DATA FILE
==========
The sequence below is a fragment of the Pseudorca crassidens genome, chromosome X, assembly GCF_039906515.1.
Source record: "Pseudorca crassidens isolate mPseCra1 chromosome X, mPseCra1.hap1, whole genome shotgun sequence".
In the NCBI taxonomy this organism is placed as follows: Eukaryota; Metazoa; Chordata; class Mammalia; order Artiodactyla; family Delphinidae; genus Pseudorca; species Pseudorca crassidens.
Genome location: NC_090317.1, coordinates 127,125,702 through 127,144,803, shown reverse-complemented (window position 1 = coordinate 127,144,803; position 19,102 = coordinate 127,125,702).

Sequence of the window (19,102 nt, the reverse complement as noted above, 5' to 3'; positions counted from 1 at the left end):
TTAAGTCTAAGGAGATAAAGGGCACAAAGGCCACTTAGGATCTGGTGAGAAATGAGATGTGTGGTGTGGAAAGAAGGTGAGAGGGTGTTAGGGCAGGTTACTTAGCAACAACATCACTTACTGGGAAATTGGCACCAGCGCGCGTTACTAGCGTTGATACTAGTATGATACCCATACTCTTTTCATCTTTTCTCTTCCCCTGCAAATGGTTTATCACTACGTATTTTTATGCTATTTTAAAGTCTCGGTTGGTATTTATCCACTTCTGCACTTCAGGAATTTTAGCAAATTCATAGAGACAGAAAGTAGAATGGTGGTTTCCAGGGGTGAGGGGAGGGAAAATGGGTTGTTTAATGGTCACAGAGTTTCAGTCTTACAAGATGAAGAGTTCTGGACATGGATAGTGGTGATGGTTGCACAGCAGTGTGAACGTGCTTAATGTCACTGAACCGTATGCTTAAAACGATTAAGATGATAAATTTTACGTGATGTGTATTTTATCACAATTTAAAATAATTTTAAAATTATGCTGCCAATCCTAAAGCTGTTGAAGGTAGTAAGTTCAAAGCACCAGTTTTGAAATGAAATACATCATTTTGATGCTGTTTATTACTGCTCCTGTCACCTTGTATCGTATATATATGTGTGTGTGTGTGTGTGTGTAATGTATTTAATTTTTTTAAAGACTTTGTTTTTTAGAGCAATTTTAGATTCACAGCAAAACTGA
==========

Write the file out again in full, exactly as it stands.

The sequence below is a fragment of the Pseudorca crassidens genome, chromosome X, assembly GCF_039906515.1.
Source record: "Pseudorca crassidens isolate mPseCra1 chromosome X, mPseCra1.hap1, whole genome shotgun sequence".
In the NCBI taxonomy this organism is placed as follows: Eukaryota; Metazoa; Chordata; class Mammalia; order Artiodactyla; family Delphinidae; genus Pseudorca; species Pseudorca crassidens.
Genome location: NC_090317.1, coordinates 127,125,702 through 127,144,803, shown reverse-complemented (window position 1 = coordinate 127,144,803; position 19,102 = coordinate 127,125,702).

Sequence of the window (19,102 nt, the reverse complement as noted above, 5' to 3'; positions counted from 1 at the left end):
TTAAGTCTAAGGAGATAAAGGGCACAAAGGCCACTTAGGATCTGGTGAGAAATGAGATGTGTGGTGTGGAAAGAAGGTGAGAGGGTGTTAGGGCAGGTTACTTAGCAACAACATCACTTACTGGGAAATTGGCACCAGCGCGCGTTACTAGCGTTGATACTAGTATGATACCCATACTCTTTTCATCTTTTCTCTTCCCCTGCAAATGGTTTATCACTACGTATTTTTATGCTATTTTAAAGTCTCGGTTGGTATTTATCCACTTCTGCACTTCAGGAATTTTAGCAAATTCATAGAGACAGAAAGTAGAATGGTGGTTTCCAGGGGTGAGGGGAGGGAAAATGGGTTGTTTAATGGTCACAGAGTTTCAGTCTTACAAGATGAAGAGTTCTGGACATGGATAGTGGTGATGGTTGCACAGCAGTGTGAACGTGCTTAATGTCACTGAACCGTATGCTTAAAACGATTAAGATGATAAATTTTACGTGATGTGTATTTTATCACAATTTAAAATAATTTTAAAATTATGCTGCCAATCCTAAAGCTGTTGAAGGTAGTAAGTTCAAAGCACCAGTTTTGAAATGAAATACATCATTTTGATGCTGTTTATTACTGCTCCTGTCACCTTGTATCGTATATATATGTGTGTGTGTGTGTGTGTGTAATGTATTTAATTTTTTTAAAGACTTTGTTTTTTAGAGCAATTTTAGATTCACAGCAAAACTGA